The ornate seal of Bolivia appears on the front of this coin, complete with flags, a cannon, an axe, a mountain, the sun, a llama, and a condor, all in an oval-based framework. The denomination appears inside a wreath on the other side:
1/20 BOLIVIANO, 1864 to 1865, 17 mm diameter, 0.0362 troy ounces silver
1/10 BOLIVIANO, 1864 to 1867, 18 mm diameter, 0.0723 ounces silver
1/5 BOLIVIANO, 1864 to 1866, 23 mm diameter, 0.145 ounces silver
1 BOLIVIANO, 1864 to 1893, 35 mm diameter, 0.723 ounces silver
Our picture of this nice coin comes from respected eBay seller B&D World Coins in New York. You do not often see these in such well preserved condition.
Catalog values for these coins start low and rise quickly as condition improves. Here are some typical values:
worn: $1 US dollar approximate catalog value
average circulated: $3
well preserved: $6
Oregon celebrated its statehood centennial in 1959. Part of the celebration was the issue of gold-colored 'so-called' dollars that were sold as souvenirs and keepsakes. Since then, these tokens have been placed in collections all over the world.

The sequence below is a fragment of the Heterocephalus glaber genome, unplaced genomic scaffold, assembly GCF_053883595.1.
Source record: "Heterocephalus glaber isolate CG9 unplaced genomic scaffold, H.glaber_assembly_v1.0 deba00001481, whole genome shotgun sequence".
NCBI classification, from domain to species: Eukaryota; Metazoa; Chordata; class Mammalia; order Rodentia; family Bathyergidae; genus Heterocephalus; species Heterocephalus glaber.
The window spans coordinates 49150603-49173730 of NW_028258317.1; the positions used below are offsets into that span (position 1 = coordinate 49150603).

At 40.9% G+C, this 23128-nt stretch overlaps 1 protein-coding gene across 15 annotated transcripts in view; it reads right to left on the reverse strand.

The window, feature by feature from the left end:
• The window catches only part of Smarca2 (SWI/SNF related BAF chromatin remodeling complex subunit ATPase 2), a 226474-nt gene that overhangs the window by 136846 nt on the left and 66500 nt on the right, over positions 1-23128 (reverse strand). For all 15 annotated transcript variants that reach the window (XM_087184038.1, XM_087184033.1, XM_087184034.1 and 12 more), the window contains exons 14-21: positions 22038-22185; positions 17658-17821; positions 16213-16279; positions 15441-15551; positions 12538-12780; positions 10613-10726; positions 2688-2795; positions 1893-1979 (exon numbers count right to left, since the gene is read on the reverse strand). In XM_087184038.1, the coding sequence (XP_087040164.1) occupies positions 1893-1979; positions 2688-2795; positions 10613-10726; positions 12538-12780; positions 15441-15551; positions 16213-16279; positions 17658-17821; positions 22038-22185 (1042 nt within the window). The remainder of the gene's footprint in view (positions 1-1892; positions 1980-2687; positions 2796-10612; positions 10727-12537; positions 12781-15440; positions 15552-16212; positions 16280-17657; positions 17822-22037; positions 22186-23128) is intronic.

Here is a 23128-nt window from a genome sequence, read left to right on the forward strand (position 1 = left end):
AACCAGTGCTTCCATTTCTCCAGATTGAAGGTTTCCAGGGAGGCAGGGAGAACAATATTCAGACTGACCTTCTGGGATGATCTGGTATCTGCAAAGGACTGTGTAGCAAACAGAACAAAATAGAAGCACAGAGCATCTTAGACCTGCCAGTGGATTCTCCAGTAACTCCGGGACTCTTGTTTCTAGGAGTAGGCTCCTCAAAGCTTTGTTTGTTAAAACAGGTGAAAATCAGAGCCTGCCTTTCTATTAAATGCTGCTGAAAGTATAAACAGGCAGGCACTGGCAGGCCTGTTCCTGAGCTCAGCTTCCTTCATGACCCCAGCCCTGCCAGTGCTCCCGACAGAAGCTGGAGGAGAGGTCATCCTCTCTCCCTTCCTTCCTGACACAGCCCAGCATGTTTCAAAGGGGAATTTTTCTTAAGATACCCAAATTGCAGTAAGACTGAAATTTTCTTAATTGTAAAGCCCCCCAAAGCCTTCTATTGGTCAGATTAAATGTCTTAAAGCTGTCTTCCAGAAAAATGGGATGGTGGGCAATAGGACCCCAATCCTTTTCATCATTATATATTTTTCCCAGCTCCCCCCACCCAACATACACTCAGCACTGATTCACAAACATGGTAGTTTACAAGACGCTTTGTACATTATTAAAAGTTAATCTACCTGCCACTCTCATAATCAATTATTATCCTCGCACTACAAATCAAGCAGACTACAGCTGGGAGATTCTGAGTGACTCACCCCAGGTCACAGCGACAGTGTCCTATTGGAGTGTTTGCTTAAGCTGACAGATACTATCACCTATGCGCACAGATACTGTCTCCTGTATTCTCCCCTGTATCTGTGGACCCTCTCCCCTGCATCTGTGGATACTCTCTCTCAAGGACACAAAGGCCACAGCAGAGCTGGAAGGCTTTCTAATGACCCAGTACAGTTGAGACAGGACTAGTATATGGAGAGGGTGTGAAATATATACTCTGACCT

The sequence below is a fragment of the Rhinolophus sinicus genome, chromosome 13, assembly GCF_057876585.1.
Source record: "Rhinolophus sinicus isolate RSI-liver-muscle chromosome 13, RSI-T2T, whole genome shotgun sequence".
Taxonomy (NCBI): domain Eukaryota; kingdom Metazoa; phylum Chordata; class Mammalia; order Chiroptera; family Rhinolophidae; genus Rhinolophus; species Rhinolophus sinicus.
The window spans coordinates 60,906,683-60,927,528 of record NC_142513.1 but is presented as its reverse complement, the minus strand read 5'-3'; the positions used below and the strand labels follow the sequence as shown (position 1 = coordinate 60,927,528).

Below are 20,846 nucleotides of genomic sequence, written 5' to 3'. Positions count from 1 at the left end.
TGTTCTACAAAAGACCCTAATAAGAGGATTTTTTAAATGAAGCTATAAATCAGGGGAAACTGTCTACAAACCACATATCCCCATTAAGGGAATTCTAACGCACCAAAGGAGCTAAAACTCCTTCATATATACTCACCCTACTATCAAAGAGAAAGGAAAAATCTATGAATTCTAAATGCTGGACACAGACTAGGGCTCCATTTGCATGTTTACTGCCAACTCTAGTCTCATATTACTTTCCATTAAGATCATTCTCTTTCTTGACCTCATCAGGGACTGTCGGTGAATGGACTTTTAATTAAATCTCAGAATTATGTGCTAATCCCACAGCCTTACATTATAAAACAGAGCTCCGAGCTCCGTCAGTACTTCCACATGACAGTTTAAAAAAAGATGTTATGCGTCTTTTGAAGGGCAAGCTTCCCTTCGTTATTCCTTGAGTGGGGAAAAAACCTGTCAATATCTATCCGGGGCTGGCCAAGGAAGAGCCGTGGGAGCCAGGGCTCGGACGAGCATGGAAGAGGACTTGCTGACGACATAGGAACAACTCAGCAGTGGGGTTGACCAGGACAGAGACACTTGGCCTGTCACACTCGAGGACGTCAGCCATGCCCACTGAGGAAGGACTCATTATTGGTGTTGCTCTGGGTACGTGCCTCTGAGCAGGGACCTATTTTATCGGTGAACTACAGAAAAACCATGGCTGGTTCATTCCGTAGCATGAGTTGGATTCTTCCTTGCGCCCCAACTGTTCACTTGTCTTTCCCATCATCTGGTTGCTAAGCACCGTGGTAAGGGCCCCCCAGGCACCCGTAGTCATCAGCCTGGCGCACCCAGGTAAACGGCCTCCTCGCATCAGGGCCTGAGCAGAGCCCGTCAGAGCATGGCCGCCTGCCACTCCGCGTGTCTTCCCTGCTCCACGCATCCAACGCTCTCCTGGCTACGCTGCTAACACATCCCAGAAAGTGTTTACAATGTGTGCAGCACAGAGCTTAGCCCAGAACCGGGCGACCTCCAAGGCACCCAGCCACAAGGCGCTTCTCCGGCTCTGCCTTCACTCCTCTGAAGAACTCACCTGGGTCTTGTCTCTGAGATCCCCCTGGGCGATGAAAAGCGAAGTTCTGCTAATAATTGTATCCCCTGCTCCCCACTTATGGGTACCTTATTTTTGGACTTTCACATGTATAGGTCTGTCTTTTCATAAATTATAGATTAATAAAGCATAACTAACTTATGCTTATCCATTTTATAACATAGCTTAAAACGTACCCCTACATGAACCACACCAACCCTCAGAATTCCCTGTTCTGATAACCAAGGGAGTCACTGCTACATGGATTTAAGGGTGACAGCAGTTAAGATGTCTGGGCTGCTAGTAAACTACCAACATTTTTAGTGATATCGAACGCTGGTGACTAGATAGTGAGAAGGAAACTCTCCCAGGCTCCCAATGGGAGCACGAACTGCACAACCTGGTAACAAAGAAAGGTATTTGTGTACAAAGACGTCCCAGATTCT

There is no gold in any of these tokens. They come from various counties and with various designs. Counties include places like Clackamas (this example), Coos, Baker, Clatsop, and Wallowa Counties, and there is a state-wide souvenir with a wagon train.
Nice coin. And silver, too. These old 10, 20, and 50 centavos coins from Mexico have wide variations in catalog values over their 1905 to 1945 history. The listings below call out the three denominations and give approximate catalog values. It is a little complicated, so look closely. This page applies to coins with the wreathed Liberty cap and star burst on the reverse side.
To figure the melt value or the Base Value (BV) of silver in the coin, use a web site such a kitco.com to find the current value of silver per troy ounce, then multiply by the troy ounces in your coin. (Note: for precious metals like gold and silver, 'ounces' and 'troy ounces' mean the same thing.)